About David Gentry
David Gentry is an Agile Coach and Scrum Master. He has served in a variety of other roles in his career including developer, data analyst, business analyst, quality analyst, and project manager. In his free time, he can be found playing bass guitar and interpreting how groove applies to life and agility.
Long suggests that Scrum Masters collect feedback from the team to assess their success. The method he suggests is the team NPS: “How likely are the team members to recommend that others join the team?” We also talk about how it is important to measure and reflect to reach a successful outcome for our work as Scrum Masters.
Featured Retrospective format of the Week: Liberating Structures
Retrospectives follow a specific set of activities, from the check-in to get everybody focused and in the mood to reflect, to the data gathering. These activities can be organized in many ways. In this episode, we talk about Liberating Structures, a set of activities that you can use in any of the steps of the retrospective.
About Long Suciu
Long is driven by a passion to help people unlock their potential and discover their own capacities. He has spent the past 20 years helping teams and organizations find and put in place better ways of working.
Scrum Master’s success is dependent on the team’s approach to solving their own problems. In this episode, we talk about how teams that take ownership of the process, make decisions on their own and find their own incremental improvements are a sign of a successful Scrum Master. But how do we get there? In the episode, we talk about tools that help Scrum Masters succeed.
Featured Retrospective Format of the Week: Wow, Wandering, Worried. Artifacts, events, roles
The second agile retrospective format is the “Picture retrospective” (example: The Sailboat Retrospective exercise). In this segment, we specifically talk about the use of pictures or drawings as check-in as well as data gathering and decision exercises.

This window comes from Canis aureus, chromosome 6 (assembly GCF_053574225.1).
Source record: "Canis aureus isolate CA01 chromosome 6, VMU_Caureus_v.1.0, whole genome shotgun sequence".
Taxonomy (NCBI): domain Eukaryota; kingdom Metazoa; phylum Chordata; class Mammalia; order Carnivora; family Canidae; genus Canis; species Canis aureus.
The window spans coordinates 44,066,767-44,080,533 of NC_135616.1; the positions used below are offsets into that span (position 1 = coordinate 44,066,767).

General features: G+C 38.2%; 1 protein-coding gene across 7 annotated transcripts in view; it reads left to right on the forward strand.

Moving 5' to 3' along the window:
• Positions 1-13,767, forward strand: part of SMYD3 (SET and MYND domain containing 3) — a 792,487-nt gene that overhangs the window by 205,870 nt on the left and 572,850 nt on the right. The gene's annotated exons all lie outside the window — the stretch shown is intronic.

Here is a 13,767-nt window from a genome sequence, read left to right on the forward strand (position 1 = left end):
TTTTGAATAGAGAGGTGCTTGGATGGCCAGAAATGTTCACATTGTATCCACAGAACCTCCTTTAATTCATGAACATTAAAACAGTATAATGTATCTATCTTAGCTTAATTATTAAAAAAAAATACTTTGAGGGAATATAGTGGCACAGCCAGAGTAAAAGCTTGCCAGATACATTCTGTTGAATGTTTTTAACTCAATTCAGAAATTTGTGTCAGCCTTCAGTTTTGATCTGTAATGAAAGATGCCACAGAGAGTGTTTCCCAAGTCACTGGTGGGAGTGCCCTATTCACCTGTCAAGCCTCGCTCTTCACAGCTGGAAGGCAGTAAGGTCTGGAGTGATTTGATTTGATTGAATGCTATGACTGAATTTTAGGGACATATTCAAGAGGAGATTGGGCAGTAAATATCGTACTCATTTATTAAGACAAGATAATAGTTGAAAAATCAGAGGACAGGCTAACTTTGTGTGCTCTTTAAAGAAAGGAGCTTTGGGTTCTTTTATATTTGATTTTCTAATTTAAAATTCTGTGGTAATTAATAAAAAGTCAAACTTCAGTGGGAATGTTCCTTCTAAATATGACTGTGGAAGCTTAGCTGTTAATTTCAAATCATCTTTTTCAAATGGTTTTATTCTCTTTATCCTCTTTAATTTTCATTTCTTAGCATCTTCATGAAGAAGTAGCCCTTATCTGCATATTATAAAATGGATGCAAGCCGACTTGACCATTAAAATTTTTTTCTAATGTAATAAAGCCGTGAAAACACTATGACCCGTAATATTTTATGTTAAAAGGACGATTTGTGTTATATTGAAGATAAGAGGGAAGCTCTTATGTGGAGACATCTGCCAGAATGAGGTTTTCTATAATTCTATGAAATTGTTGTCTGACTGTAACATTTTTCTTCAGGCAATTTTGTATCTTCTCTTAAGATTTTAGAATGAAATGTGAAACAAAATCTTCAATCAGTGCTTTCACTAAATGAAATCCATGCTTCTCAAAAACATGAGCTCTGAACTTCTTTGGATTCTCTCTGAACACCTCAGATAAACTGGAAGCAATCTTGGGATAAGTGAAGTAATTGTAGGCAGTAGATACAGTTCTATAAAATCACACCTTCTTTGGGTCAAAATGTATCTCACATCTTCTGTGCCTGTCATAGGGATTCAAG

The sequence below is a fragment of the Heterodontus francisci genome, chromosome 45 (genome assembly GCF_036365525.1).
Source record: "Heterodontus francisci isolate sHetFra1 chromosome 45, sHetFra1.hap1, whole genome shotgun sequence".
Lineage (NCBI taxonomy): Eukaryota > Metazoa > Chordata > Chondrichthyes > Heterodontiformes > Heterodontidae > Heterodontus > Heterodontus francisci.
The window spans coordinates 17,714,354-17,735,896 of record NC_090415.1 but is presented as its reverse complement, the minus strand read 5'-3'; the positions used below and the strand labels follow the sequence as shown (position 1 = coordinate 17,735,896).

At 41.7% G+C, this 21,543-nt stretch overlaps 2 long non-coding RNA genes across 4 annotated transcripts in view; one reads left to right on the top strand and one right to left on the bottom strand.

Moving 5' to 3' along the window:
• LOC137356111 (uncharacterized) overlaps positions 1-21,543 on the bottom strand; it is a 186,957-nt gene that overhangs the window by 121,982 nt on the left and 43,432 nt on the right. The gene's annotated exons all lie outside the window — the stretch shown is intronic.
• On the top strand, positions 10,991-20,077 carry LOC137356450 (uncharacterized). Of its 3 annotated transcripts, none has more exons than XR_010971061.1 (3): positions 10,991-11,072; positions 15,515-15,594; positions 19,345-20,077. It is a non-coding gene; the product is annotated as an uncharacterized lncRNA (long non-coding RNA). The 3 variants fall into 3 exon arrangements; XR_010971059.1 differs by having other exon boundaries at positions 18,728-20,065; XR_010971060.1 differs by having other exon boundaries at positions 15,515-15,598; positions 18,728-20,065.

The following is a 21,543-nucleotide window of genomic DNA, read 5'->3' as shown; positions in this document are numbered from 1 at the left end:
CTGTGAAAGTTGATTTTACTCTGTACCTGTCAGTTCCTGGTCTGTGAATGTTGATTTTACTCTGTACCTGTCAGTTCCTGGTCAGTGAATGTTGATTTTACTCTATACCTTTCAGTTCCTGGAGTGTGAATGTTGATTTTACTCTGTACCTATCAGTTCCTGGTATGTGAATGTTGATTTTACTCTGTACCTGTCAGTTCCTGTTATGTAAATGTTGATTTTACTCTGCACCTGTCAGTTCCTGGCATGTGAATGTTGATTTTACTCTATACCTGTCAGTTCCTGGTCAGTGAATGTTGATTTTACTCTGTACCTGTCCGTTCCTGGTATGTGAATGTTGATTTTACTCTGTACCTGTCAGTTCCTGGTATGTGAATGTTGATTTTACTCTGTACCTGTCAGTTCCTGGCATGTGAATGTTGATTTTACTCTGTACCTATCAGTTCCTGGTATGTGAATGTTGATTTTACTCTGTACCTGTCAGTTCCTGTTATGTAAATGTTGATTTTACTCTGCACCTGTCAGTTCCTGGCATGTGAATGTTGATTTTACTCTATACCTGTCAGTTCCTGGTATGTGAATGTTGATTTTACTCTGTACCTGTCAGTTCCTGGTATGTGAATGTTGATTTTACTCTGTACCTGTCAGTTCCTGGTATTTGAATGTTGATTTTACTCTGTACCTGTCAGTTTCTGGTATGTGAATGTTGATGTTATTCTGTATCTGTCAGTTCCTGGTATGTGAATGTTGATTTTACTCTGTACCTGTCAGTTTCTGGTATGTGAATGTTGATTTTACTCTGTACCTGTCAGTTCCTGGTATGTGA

About Katy Cabral & Joseph Contreras
Katy has over 14 years of software delivery experience, serving in roles ranging from analyst to developer, project manager and for more than 6 years, also Scrum Master. Her Scrum experience has been mostly with distributed teams working across multiple time zones. She hopes to someday have the opportunity to travel to meet her colleagues in China, but for now, Katy enjoys reading about creative methods to keep her team engaged.
Featured Retrospective Format for the Week: The Island Expedition metaphor format
Nick likes to focus on creativity for the retrospectives he facilitates. He’s found several metaphor-focused formats that work, but one he especially likes is The Island Expedition.
Metaphor-focused formats help the teams be more creative by taking them out of their regular context and pushing them to imagine themselves in a different context.
About Nick Vitsinsky
Nick as more than 10 years in IT started from QA Engineer/Waterfall after two years realized that there should be a different approach to how to develop and ship the software. His philosophy and mindset is: “find out Agile and make it own moto”. He focuses on that on a daily basis.
One of the most common, and sometimes forgotten, sensors for a Scrum Master is the daily meeting. Mili asks us to consider how the team members show up for the daily. Are they excited about the day that is starting? Or happy about the results of the day that is ending?
How are you using the Daily stand-up to assess your impact on the team?
Featured Retrospective Format for the Week: KALM
Keep your teams focused on the problems they want to solve with this simple format. KALM stands for Keep, Add, Less, More. These are the keywords that Mili asks the team to consider when reflecting on the previous Sprint.
About Mili Shrivastava
Mili has more than 12 years of experience in the software industry. Loves to spend time with her family and is a big fan of outdoor activities like hiking and biking.
Continuing the thread from Monday’s episode with Jassy, we discuss how feedback from the team is a critical source of information and inspiration for Scrum Masters. In this episode, we discuss how to collect feedback from the team, so that the feedback is not biased by your presence, and what are the 4 dimensions of Scrum Master success for Jassy
Featured Retrospective for the Week: Games that inspire insights
Jassy calls himself “not a friend of retrospectives by the book”. He claims to rarely use a “vanilla” format from somewhere else, but prefers to facilitate retrospectives that feel like a game, like a fun thing to do. We discuss metaphor games, and how they help teams find insights they would not find otherwise.
About Jassy (Jan-Simon Wurst)
Jassy moved from developer to being a Scrum Master and then a freelancer. He calls himself: the person to contact for help in On-Boardings, as well as a friend of bottom-up, power to the people! No top-down, no micro-management. No despotism in agile software development.